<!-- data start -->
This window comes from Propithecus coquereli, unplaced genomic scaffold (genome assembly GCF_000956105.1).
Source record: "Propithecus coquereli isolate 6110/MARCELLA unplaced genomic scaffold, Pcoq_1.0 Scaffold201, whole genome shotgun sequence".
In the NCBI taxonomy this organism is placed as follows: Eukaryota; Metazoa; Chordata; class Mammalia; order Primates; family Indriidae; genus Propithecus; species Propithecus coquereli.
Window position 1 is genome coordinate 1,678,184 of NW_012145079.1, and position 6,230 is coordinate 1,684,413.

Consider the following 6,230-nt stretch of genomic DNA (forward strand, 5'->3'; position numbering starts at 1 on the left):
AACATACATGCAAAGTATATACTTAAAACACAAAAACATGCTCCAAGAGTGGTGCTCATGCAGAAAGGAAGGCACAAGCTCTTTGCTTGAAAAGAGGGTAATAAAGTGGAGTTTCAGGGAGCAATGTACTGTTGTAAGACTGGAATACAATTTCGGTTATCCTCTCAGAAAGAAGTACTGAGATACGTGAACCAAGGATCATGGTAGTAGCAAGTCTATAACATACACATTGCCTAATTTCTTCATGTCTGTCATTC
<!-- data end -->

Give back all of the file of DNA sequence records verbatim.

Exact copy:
This window comes from Propithecus coquereli, unplaced genomic scaffold (genome assembly GCF_000956105.1).
Source record: "Propithecus coquereli isolate 6110/MARCELLA unplaced genomic scaffold, Pcoq_1.0 Scaffold201, whole genome shotgun sequence".
In the NCBI taxonomy this organism is placed as follows: Eukaryota; Metazoa; Chordata; class Mammalia; order Primates; family Indriidae; genus Propithecus; species Propithecus coquereli.
Window position 1 is genome coordinate 1,678,184 of NW_012145079.1, and position 6,230 is coordinate 1,684,413.

Consider the following 6,230-nt stretch of genomic DNA (forward strand, 5'->3'; position numbering starts at 1 on the left):
AACATACATGCAAAGTATATACTTAAAACACAAAAACATGCTCCAAGAGTGGTGCTCATGCAGAAAGGAAGGCACAAGCTCTTTGCTTGAAAAGAGGGTAATAAAGTGGAGTTTCAGGGAGCAATGTACTGTTGTAAGACTGGAATACAATTTCGGTTATCCTCTCAGAAAGAAGTACTGAGATACGTGAACCAAGGATCATGGTAGTAGCAAGTCTATAACATACACATTGCCTAATTTCTTCATGTCTGTCATTC